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High-ranking China official given life sentence for briberyPublish Date: Jul 17, 2014
High-ranking China official given life sentence for bribery
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Wang Suyi
newvision

BEIJING - A Chinese regional official was sentenced to life imprisonment on Thursday for bribe-taking, a court said, the first high-ranking bureaucrat to be jailed in the corruption crackdown overseen by President Xi Jinping.

Wang Suyi, 53, was last year removed from his post as chief of the Communist party's United Front Work Department in the northern region of Inner Mongolia, an agency that liaises between the ruling organisation and non-Communist groups.

He was convicted of bribery and sentenced to life in prison by the First Intermediate People's Court of Beijing, the court said on its official account on Sina Weibo, a Chinese equivalent of Twitter.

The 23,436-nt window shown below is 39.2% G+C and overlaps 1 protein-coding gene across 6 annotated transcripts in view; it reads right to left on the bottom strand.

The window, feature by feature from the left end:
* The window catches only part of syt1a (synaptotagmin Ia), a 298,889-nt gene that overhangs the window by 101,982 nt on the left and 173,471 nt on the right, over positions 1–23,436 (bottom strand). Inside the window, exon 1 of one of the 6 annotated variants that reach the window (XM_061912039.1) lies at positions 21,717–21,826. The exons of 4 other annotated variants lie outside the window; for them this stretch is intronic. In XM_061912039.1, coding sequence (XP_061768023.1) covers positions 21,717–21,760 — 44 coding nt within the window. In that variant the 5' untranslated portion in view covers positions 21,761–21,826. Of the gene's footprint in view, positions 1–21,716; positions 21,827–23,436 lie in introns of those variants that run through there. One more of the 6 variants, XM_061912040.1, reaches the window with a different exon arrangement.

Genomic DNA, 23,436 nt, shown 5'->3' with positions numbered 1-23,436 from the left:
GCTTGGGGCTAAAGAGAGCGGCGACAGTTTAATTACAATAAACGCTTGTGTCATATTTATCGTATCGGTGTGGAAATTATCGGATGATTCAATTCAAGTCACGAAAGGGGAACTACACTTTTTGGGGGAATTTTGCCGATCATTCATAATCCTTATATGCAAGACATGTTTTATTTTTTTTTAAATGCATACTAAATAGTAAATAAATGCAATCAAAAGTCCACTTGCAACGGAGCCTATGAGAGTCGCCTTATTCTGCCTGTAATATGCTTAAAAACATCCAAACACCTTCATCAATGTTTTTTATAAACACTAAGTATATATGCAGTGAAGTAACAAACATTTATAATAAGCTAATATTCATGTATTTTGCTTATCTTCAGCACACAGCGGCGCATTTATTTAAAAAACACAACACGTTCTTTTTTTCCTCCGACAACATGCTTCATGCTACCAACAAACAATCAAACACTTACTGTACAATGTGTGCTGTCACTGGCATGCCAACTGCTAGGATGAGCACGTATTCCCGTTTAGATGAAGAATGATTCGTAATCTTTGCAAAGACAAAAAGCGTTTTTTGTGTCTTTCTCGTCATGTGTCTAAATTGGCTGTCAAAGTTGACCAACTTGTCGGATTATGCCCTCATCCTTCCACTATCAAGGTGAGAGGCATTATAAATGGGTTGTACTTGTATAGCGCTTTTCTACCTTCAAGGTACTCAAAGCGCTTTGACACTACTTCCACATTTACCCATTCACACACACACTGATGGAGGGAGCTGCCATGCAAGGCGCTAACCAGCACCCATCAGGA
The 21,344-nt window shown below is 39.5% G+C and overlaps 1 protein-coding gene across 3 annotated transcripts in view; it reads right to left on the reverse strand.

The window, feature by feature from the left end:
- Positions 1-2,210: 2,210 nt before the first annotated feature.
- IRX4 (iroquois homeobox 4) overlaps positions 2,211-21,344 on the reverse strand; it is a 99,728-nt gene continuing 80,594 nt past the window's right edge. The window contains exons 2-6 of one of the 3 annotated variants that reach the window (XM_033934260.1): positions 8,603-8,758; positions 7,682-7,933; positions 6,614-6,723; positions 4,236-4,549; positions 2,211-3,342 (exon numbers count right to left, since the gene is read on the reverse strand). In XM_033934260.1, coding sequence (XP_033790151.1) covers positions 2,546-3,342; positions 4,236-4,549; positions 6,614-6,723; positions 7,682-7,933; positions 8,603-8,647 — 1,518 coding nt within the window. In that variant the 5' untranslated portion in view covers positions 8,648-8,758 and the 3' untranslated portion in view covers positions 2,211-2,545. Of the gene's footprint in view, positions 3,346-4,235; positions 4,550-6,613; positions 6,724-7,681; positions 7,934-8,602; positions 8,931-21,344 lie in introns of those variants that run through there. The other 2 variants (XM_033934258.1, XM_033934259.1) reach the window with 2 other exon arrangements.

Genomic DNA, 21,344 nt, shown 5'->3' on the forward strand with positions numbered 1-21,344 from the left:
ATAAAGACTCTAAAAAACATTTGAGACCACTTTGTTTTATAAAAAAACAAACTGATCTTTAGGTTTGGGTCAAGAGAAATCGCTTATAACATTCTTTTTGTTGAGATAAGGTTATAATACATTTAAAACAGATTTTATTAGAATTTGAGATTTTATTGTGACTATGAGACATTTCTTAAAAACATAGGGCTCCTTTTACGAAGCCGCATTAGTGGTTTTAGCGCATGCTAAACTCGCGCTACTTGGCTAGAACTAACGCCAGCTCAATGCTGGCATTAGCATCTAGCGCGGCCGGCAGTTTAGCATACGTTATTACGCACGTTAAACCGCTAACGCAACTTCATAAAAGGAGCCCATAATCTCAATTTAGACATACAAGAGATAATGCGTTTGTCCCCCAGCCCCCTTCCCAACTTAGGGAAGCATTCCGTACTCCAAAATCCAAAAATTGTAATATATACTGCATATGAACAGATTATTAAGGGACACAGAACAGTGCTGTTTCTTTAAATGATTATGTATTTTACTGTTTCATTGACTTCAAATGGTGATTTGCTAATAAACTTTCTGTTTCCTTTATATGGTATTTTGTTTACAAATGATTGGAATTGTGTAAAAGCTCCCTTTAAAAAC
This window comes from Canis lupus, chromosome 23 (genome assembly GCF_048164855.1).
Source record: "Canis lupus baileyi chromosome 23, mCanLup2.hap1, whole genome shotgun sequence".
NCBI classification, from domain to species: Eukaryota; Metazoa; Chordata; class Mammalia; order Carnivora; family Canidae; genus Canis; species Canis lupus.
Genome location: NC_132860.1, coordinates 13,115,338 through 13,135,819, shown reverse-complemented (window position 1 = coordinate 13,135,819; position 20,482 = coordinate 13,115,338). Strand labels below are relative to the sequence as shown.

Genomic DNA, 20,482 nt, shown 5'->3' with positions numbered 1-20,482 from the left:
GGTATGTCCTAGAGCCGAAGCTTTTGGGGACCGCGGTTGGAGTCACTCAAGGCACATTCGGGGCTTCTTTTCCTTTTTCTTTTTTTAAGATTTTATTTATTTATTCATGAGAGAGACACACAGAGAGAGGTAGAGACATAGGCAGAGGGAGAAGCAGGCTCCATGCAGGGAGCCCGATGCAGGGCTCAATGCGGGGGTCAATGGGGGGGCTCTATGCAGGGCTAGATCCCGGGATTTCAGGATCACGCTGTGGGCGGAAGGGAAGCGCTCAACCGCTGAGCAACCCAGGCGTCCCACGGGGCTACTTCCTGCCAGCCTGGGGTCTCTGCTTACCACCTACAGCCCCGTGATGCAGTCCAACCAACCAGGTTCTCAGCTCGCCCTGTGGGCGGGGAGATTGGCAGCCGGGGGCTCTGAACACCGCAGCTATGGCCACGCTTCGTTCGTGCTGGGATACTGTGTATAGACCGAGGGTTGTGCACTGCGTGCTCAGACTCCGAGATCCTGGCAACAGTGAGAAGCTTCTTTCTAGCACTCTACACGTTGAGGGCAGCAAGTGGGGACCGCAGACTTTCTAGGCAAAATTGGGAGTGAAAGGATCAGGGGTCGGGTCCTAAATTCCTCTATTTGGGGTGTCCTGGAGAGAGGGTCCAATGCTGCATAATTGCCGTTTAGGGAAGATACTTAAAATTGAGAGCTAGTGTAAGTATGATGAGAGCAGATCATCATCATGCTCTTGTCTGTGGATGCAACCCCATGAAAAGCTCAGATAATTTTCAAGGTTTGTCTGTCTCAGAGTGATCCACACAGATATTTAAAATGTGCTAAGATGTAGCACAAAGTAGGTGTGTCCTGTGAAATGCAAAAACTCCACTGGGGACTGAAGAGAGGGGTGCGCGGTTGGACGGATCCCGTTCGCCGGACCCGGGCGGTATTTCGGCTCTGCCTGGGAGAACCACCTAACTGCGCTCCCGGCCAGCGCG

He was charged with taking more than 10.73 million yuan ($1.7 million) in bribes between 2005 and 2013 in exchange for securing business deals for companies and promotions for individuals, earlier Chinese media reports said.

Wang was the first official to face criminal trial among the 40 of vice-ministerial or higher rank investigated since China's once-in-a-decade power transition in 2012 that anointed Xi as chief of the ruling Communist Party, according to the reports.

The South China Morning Post previously quoted a senior editor with a regional party newspaper as saying that Wang's mistresses accused him of taking 100 million yuan in bribes, and of nepotism involving about 30 relatives.

Xi took office as president last year and has vowed to root out corrupt officials, warning that graft could destroy the ruling party.

Corruption causes widespread public anger in China and the drive has been widely touted.

At least 10 Chinese provinces have launched investigations to track down so-called "naked officials" -- those whose relatives have moved abroad -- and the party is increasingly punishing members on charges of "adultery", as it tries to clean up cadres' reputation for corruption and womanising.

But critics say no systemic reforms have been introduced to combat it, while citizen activists calling for such measures have been jailed on public order offences.

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